There IS a difference in that someone at the airport will make the measurement by adjusting an altimeter to read the field's known elevation, while the weather service will use a mercury manometer to directly measure the pressure and apply an altitude based correction. The altimeter applies a simple offset to the pressure, where the weather service uses a more sophisticated model, so you can end up with significantly different numbers especially at high altitude airports.

Chronos
04-10-2012, 04:24 PM
Quoth Chessic Sense:

Huh? How's that work? Warm air has a higher pressure than cold air, on account of the kinetic energy.Are you assuming a fixed number of gas molecules in a sealed container of constant volume? That's not a reasonable description of the atmosphere. Atmospheric pressure is literally the total weight of all of the air directly above a given area, so lower-density air will result in lower pressure.

Colophon
04-10-2012, 04:55 PM
This is incorrect. The barometric setting in a standard Kollsman altimeter is also a sea-level compensated barometric pressure value, not the ground level static pressure.
Yeah, I was getting confused with, um, QFE? Is that the code for the uncorrected pressure at the airfield? IANAPilot, and you should be thankful for that. ;)

DHMO
04-10-2012, 05:08 PM
A related bit of data:

It is the change in the reading which is used to forecast approaching weather, more than the absolute number on the device. A falling barometer foretells stormy weather, while a rising barometer indicates clearing, sunny days. Usually. YMMV.

Richard Pearse
04-11-2012, 07:13 AM
Yeah, I was getting confused with, um, QFE? Is that the code for the uncorrected pressure at the airfield? IANAPilot, and you should be thankful for that. ;)
Yes, setting QFE will make your altimeter read 0 at the airfield. This normally isn't done though.

Chessic Sense
04-11-2012, 08:29 AM
Are you assuming a fixed number of gas molecules in a sealed container of constant volume? That's not a reasonable description of the atmosphere. Atmospheric pressure is literally the total weight of all of the air directly above a given area, so lower-density air will result in lower pressure.

I asked about this in my piloting thread from last year. According to the manuals, pressure goes up on hot days. As for a sealed container, here's one response...

Another question: Weather - On a hot day, the pressure rises. This seems counter-intuitive to me, as I'd expect the air to expand in volume, not pressure. But when you've got gas in a container and heat it up, pressure (not volume) increases. Is the atmosphere really just one big container?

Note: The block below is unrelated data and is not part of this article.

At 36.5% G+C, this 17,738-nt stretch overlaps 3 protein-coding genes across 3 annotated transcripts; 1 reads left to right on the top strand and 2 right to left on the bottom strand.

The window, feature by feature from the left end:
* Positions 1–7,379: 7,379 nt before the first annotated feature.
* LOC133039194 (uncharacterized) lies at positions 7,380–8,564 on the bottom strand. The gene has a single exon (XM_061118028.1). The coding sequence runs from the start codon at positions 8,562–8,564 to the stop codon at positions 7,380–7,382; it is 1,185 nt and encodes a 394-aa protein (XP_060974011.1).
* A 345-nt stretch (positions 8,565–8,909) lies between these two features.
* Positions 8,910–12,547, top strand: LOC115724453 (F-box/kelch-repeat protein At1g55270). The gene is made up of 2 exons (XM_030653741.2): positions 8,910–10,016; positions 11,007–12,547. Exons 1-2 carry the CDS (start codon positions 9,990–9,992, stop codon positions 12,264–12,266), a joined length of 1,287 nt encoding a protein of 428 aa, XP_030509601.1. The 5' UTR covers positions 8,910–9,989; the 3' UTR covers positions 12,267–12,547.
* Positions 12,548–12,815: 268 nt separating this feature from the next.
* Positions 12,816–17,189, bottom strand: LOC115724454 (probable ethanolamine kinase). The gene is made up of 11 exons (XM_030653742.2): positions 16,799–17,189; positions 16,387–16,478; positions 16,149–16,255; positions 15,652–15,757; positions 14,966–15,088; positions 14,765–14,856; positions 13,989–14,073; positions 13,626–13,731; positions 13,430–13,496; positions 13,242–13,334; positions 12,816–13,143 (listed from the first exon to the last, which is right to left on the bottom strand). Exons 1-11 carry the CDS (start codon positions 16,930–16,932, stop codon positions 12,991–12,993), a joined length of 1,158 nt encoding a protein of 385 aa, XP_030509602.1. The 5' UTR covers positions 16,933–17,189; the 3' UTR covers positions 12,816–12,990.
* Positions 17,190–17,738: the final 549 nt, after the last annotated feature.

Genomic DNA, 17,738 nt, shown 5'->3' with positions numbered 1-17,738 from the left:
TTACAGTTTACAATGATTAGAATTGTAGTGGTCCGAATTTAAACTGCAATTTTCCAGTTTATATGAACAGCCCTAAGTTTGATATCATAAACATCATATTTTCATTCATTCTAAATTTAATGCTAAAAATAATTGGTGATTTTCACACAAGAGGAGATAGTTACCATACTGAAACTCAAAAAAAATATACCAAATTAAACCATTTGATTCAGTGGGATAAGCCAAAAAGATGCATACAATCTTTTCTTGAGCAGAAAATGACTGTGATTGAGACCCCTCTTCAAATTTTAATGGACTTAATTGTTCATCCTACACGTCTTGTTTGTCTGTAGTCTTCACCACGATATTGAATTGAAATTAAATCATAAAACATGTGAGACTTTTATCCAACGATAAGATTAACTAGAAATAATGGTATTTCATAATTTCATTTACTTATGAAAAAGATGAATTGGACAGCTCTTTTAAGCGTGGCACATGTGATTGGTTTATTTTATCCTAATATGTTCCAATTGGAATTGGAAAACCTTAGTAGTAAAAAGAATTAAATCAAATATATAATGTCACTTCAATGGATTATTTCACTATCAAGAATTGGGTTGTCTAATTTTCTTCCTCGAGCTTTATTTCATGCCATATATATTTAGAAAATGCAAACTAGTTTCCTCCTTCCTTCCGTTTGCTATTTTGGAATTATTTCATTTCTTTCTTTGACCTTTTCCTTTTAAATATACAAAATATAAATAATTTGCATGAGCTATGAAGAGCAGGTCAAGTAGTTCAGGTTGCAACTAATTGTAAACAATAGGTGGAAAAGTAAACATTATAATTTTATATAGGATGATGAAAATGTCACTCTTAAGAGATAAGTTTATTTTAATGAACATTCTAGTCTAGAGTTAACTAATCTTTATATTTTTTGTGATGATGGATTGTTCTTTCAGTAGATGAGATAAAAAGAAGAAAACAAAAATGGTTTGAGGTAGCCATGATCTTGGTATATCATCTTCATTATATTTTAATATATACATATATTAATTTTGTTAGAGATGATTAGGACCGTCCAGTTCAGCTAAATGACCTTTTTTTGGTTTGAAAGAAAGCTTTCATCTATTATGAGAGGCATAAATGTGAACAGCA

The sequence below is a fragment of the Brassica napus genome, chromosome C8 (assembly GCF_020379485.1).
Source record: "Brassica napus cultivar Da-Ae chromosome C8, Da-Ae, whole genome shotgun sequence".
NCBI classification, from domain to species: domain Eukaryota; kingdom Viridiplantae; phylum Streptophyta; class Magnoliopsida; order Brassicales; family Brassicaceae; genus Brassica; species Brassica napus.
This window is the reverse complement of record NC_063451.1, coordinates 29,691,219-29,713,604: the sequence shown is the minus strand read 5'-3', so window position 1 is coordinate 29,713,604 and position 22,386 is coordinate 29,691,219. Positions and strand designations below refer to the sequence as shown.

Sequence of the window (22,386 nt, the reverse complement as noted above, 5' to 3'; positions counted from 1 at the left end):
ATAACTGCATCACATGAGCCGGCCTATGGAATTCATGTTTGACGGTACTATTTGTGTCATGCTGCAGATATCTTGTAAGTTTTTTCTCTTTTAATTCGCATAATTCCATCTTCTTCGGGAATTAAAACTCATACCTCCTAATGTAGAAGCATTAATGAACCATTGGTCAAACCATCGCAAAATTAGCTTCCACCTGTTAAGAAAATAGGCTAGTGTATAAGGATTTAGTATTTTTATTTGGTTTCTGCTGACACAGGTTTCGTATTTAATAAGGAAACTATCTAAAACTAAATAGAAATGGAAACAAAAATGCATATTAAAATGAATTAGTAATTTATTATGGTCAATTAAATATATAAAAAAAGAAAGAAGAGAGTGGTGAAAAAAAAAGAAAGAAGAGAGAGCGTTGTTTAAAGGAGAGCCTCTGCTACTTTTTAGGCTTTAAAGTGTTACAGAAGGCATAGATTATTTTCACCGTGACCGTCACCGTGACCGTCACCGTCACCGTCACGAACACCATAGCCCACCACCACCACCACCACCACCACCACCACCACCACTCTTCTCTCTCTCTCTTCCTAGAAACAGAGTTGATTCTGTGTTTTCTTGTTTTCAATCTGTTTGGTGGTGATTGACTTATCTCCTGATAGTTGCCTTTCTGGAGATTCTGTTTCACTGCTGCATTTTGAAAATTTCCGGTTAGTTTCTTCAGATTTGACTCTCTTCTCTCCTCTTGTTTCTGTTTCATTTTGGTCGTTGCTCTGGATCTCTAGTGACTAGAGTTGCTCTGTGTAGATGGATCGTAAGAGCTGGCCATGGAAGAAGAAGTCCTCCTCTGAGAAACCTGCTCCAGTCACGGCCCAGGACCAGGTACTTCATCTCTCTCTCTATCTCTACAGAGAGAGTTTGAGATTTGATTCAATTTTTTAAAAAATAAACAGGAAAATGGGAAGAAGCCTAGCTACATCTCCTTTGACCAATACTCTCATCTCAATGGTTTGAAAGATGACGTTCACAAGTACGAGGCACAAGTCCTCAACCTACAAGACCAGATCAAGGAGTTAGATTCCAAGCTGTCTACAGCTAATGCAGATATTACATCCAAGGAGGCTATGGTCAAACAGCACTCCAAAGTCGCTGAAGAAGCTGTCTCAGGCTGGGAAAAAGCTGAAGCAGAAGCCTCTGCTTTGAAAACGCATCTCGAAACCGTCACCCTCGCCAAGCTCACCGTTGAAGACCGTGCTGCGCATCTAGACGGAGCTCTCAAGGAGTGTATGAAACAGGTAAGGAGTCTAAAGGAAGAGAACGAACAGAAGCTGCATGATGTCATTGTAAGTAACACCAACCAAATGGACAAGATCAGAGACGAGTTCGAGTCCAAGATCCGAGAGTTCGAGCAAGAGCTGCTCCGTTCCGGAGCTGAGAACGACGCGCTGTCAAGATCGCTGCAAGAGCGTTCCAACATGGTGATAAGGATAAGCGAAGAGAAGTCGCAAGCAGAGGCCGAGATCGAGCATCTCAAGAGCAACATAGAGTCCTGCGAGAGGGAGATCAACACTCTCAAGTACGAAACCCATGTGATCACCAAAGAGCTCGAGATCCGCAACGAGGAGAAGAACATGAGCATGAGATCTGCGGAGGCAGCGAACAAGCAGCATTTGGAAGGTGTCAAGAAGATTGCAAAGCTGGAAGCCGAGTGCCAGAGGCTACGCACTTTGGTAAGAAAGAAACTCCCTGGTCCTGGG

The lower atmosphere essentially is, yes - air pressure is just the total weight of all the air above you. If lower layers heat up but upper ones don't, the weight of the upper layers, resting on the lower ones, will contain them and cause their pressure to rise.

So apparently, it's a container.

Chessic Sense
04-11-2012, 08:45 AM
Uh, no. By that reasoning, the gas/plasma (I've heard it called both) inside a fluorescent tube would be at high pressures. Those are vacuum tubes... low pressure.

The pressure being measured is linked to density, not to kinetic energy. As Colophon explained, cold air is denser than hot air - this is why hot air rises, such as in balloons.

I know that it's denser, but I'm saying there's not more of it. You have to think of it as a constant volume of air, not a constant volume of space. PV=nRT, where V, n, and R are constant yields lower pressure at lower temperatures.

I'm not sure what that has to do with vacuum fluorescent tubes, though. That has to do with getting the mercury (or whatever) to evaporate in the tube.

ftg
04-11-2012, 08:50 AM
Why rescaling is a bad idea:

A change from 26 to 27 is a about a 4% increase. If you changed the scale so that 25 becomes 0, etc., then a change from 1 to 2 sounds like a 100% increase in pressure. Even worse, going from 0 (25) to 1 (26) is an infinite percent increase. This would confuse things.

It also would create problems for the ideal gas law: PV = nRT. So Scientists would stick with a suitable "0 = a vacuum" scale and regular folk would have a different scale. And there's already too much of that nonsense.

It's bad enough that you meet people who think 100 degrees is "twice as warm" as 50 degrees (C or F but not K). We don't need to add to the confusion.

Chronos
04-11-2012, 03:40 PM
It's bad enough that you meet people who think 100 degrees is "twice as warm" as 50 degrees (C or F but not K). We don't need to add to the confusion. Personally, in regards to weather, I think of "twice as hot/cold" as meaning "twice as far from optimal comfortable temperature". You wouldn't say "It was perfect out yesterday, and twice as cold today", but you might say "It was uncomfortably cold yesterday, and twice as cold today".

Enginerd
04-11-2012, 04:58 PM
Why rescaling is a bad idea:

[snip]

It also would create problems for the ideal gas law: PV = nRT. So Scientists would stick with a suitable "0 = a vacuum" scale and regular folk would have a different scale. And there's already too much of that nonsense.

[snip]
Meh, it happens all the time. No scientist I know works in inches of mercury (I had to look up the conversion before my first post). Scientific work is mostly in hPa or millibars.

Personally, in regards to weather, I think of "twice as hot/cold" as meaning "twice as far from optimal comfortable temperature". You wouldn't say "It was perfect out yesterday, and twice as cold today", but you might say "It was uncomfortably cold yesterday, and twice as cold today".I've never heard of this, but it's an elegant and meaningful way to think about "twice as hot (or cold)." I love it!